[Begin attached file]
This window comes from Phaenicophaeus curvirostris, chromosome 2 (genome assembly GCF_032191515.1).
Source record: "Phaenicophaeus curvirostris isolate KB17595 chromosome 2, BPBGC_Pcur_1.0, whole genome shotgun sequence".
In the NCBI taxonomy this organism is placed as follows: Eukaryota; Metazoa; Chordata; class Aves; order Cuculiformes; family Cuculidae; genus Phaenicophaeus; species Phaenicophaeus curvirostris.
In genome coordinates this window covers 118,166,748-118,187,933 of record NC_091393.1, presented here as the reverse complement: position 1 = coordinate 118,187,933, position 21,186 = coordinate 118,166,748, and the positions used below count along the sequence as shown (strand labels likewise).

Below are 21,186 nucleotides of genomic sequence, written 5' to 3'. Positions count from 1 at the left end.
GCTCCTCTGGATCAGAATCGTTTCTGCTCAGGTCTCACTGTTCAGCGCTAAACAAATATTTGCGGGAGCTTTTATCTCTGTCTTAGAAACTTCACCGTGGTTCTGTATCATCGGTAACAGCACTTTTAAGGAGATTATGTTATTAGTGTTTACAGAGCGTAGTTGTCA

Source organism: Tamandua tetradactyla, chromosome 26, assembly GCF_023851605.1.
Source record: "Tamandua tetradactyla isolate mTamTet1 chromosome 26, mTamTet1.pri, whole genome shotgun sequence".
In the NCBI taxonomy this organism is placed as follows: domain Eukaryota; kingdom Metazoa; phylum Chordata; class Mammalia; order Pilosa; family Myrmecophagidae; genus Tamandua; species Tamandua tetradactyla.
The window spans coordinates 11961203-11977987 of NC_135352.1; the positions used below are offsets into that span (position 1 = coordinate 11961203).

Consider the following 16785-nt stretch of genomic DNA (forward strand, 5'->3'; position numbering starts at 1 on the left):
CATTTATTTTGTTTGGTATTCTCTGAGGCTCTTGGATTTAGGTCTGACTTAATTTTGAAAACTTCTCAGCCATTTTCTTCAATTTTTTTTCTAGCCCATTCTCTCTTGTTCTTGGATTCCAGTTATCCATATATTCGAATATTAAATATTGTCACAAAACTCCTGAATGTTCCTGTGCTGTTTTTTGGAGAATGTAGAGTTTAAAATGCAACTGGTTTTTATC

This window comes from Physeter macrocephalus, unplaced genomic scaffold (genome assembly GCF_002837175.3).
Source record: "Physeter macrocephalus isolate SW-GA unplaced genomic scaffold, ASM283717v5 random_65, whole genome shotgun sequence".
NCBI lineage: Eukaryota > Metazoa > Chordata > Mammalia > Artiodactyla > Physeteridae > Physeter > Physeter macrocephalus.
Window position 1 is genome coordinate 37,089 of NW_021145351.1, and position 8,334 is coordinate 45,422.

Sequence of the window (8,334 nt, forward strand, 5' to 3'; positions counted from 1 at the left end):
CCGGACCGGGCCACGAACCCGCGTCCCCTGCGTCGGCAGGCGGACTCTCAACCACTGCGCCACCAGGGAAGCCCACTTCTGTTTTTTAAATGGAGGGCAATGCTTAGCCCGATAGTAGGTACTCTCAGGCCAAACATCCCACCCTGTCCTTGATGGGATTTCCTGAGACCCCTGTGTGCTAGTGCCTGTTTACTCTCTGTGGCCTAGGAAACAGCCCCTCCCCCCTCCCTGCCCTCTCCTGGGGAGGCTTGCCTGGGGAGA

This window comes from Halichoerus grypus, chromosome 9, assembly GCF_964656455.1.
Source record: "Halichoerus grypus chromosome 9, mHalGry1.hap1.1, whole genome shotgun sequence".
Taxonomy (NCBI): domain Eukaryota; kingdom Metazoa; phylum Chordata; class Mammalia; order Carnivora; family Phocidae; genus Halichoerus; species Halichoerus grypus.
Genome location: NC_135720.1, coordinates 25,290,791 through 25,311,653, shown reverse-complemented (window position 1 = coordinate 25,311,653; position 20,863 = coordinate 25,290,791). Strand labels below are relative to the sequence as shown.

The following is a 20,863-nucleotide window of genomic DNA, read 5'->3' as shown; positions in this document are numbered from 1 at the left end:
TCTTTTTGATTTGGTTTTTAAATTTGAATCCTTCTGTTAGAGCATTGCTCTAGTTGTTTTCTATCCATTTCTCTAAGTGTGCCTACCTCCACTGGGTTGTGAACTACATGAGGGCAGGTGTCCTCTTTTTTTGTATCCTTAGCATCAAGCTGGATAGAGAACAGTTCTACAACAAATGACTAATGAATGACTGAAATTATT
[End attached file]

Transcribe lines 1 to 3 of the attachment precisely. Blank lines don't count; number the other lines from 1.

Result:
This window comes from Phaenicophaeus curvirostris, chromosome 2 (genome assembly GCF_032191515.1).
Source record: "Phaenicophaeus curvirostris isolate KB17595 chromosome 2, BPBGC_Pcur_1.0, whole genome shotgun sequence".
In the NCBI taxonomy this organism is placed as follows: Eukaryota; Metazoa; Chordata; class Aves; order Cuculiformes; family Cuculidae; genus Phaenicophaeus; species Phaenicophaeus curvirostris.